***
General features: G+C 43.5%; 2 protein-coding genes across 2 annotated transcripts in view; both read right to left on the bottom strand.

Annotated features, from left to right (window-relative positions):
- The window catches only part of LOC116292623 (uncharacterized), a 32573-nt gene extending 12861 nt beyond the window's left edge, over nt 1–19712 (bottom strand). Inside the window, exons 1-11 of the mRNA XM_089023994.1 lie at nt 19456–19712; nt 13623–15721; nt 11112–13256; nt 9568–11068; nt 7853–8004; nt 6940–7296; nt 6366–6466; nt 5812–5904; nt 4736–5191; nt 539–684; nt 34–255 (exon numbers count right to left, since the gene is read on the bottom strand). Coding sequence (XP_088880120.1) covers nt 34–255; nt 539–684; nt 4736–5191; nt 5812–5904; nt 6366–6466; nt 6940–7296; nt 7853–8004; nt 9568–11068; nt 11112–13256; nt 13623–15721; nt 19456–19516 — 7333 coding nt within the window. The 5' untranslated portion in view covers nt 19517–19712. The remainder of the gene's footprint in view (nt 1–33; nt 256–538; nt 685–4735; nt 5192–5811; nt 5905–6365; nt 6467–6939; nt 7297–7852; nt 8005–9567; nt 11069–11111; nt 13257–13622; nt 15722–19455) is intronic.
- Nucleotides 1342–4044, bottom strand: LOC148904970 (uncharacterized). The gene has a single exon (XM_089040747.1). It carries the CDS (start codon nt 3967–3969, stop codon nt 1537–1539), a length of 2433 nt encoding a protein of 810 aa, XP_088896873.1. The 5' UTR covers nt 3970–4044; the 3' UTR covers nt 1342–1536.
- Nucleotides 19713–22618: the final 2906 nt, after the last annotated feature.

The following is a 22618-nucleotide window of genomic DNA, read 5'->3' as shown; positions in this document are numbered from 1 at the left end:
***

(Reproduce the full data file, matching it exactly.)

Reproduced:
General features: G+C 43.5%; 2 protein-coding genes across 2 annotated transcripts in view; both read right to left on the bottom strand.

Annotated features, from left to right (window-relative positions):
- The window catches only part of LOC116292623 (uncharacterized), a 32573-nt gene extending 12861 nt beyond the window's left edge, over nt 1–19712 (bottom strand). Inside the window, exons 1-11 of the mRNA XM_089023994.1 lie at nt 19456–19712; nt 13623–15721; nt 11112–13256; nt 9568–11068; nt 7853–8004; nt 6940–7296; nt 6366–6466; nt 5812–5904; nt 4736–5191; nt 539–684; nt 34–255 (exon numbers count right to left, since the gene is read on the bottom strand). Coding sequence (XP_088880120.1) covers nt 34–255; nt 539–684; nt 4736–5191; nt 5812–5904; nt 6366–6466; nt 6940–7296; nt 7853–8004; nt 9568–11068; nt 11112–13256; nt 13623–15721; nt 19456–19516 — 7333 coding nt within the window. The 5' untranslated portion in view covers nt 19517–19712. The remainder of the gene's footprint in view (nt 1–33; nt 256–538; nt 685–4735; nt 5192–5811; nt 5905–6365; nt 6467–6939; nt 7297–7852; nt 8005–9567; nt 11069–11111; nt 13257–13622; nt 15722–19455) is intronic.
- Nucleotides 1342–4044, bottom strand: LOC148904970 (uncharacterized). The gene has a single exon (XM_089040747.1). It carries the CDS (start codon nt 3967–3969, stop codon nt 1537–1539), a length of 2433 nt encoding a protein of 810 aa, XP_088896873.1. The 5' UTR covers nt 3970–4044; the 3' UTR covers nt 1342–1536.
- Nucleotides 19713–22618: the final 2906 nt, after the last annotated feature.

The following is a 22618-nucleotide window of genomic DNA, read 5'->3' as shown; positions in this document are numbered from 1 at the left end: